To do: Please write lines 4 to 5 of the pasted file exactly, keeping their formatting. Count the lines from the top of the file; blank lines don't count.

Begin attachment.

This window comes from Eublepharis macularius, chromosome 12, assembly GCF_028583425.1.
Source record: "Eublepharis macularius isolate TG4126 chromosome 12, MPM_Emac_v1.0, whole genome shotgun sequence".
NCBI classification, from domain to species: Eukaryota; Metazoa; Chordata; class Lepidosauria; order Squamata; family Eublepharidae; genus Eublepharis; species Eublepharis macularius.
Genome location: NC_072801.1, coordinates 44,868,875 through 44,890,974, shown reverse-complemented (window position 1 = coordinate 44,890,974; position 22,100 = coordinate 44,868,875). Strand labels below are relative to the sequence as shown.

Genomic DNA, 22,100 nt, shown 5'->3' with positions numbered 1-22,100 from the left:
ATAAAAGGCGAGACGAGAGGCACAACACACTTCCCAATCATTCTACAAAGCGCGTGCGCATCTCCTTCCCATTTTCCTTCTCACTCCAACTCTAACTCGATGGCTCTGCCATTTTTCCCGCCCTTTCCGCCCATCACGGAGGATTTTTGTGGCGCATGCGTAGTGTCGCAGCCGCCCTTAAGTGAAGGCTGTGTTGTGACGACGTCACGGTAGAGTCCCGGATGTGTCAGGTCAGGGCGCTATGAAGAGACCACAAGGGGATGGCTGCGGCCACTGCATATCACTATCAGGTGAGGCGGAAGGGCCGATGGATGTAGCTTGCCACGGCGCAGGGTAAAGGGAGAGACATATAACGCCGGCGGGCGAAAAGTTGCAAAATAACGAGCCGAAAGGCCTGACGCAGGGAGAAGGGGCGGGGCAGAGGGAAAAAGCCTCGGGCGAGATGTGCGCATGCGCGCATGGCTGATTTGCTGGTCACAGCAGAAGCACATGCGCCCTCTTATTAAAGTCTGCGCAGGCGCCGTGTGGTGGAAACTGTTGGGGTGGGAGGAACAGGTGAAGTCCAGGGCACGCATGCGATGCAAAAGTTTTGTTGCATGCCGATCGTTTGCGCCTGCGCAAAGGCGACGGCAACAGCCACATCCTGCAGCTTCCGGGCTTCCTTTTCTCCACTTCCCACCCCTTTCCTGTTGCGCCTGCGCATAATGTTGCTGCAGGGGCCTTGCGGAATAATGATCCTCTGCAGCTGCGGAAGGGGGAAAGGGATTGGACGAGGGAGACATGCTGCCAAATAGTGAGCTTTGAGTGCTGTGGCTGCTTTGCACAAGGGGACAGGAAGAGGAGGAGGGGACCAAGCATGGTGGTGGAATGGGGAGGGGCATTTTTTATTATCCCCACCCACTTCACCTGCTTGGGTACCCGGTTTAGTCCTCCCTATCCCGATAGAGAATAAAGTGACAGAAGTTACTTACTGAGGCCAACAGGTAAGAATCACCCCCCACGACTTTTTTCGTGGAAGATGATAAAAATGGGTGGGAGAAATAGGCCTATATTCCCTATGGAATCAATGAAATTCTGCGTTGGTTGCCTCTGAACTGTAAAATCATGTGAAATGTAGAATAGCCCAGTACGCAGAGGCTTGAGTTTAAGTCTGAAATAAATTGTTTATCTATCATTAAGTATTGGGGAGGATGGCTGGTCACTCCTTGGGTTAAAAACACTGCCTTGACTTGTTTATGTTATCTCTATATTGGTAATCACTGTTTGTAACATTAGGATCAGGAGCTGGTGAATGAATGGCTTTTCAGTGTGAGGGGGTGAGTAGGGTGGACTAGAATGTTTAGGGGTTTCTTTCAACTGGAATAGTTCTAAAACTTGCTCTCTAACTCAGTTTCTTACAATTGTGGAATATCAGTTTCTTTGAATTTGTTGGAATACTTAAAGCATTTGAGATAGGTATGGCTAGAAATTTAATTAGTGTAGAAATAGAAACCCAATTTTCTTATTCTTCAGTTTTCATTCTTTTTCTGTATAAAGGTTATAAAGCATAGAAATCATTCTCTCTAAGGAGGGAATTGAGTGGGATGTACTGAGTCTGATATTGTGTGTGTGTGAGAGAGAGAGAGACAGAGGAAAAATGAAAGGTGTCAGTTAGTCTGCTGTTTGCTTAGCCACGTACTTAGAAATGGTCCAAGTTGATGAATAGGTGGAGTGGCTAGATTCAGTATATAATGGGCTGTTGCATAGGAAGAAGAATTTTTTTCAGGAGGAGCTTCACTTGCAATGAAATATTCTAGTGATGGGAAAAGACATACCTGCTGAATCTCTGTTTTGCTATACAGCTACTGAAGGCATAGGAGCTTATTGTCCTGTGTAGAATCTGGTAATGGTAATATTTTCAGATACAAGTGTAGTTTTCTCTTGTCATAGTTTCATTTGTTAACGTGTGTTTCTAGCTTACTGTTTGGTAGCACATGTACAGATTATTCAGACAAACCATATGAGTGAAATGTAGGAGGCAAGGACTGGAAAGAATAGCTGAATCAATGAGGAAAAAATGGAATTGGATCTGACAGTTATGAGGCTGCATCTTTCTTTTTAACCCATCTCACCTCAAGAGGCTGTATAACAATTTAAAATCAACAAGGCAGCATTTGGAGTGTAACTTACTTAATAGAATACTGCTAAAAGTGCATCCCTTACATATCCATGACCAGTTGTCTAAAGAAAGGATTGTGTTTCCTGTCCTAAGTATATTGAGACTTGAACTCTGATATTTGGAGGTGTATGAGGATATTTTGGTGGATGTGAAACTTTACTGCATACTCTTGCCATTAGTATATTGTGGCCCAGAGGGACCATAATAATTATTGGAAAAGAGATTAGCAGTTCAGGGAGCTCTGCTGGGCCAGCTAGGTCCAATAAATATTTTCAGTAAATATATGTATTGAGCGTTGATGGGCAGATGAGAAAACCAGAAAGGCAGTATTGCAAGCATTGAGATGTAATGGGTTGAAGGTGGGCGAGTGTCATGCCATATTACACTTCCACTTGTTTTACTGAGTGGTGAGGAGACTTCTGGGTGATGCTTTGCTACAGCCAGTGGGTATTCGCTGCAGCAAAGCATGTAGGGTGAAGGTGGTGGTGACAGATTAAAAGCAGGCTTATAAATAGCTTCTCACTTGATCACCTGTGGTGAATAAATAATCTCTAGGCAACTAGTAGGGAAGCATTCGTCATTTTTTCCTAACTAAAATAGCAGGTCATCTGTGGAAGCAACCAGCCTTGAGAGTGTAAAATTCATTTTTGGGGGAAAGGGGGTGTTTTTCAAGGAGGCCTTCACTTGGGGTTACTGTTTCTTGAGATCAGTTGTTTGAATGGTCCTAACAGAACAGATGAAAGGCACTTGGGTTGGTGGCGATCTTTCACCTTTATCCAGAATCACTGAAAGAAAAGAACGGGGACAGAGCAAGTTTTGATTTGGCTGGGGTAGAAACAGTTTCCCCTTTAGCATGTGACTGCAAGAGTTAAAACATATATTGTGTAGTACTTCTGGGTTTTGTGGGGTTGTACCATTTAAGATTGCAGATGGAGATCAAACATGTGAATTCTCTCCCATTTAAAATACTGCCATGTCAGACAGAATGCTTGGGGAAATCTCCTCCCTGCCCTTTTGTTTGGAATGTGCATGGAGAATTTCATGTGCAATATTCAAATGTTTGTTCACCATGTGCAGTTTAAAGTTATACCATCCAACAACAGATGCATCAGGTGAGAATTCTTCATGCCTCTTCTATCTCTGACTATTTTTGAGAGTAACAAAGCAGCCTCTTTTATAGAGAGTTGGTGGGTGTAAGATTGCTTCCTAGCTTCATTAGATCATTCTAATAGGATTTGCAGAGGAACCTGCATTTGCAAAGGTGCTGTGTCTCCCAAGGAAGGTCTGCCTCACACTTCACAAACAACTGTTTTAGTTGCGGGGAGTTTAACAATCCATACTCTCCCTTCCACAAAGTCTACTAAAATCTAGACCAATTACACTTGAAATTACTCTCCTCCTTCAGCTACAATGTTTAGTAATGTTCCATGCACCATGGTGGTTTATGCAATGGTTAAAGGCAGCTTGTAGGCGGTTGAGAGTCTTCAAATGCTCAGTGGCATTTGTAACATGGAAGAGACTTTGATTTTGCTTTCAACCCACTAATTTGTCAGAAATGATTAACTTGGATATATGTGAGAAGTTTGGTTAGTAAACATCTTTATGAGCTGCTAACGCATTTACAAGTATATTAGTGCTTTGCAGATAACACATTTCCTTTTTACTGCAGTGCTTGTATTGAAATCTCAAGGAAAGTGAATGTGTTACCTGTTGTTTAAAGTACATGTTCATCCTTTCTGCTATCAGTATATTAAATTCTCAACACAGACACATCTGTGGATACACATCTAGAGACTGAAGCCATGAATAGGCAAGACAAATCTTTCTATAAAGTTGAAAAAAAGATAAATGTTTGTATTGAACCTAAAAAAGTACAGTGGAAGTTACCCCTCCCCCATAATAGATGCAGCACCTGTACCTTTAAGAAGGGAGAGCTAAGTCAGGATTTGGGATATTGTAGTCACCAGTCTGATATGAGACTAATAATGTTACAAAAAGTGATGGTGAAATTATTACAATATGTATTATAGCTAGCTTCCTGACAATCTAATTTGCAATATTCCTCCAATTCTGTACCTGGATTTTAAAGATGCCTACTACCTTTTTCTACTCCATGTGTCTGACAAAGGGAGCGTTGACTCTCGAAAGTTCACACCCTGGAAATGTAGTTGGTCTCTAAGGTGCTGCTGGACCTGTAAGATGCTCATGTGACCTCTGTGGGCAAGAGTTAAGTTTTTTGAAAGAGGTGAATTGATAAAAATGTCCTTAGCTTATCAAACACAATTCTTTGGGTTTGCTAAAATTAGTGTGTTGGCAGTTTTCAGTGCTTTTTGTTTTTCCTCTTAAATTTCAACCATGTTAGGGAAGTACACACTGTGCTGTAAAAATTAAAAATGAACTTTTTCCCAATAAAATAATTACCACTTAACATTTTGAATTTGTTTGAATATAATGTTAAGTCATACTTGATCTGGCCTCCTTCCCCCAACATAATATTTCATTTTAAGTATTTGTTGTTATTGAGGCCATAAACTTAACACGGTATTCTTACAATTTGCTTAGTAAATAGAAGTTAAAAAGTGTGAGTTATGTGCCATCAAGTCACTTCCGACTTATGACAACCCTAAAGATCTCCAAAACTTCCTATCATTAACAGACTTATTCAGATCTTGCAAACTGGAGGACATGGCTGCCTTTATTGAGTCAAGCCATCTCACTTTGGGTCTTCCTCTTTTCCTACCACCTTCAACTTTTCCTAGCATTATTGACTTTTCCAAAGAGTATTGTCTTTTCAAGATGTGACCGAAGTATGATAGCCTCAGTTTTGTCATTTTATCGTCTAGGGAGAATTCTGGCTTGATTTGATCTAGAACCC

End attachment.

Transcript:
Genome location: NC_072801.1, coordinates 44,868,875 through 44,890,974, shown reverse-complemented (window position 1 = coordinate 44,890,974; position 22,100 = coordinate 44,868,875). Strand labels below are relative to the sequence as shown.

Genomic DNA, 22,100 nt, shown 5'->3' with positions numbered 1-22,100 from the left: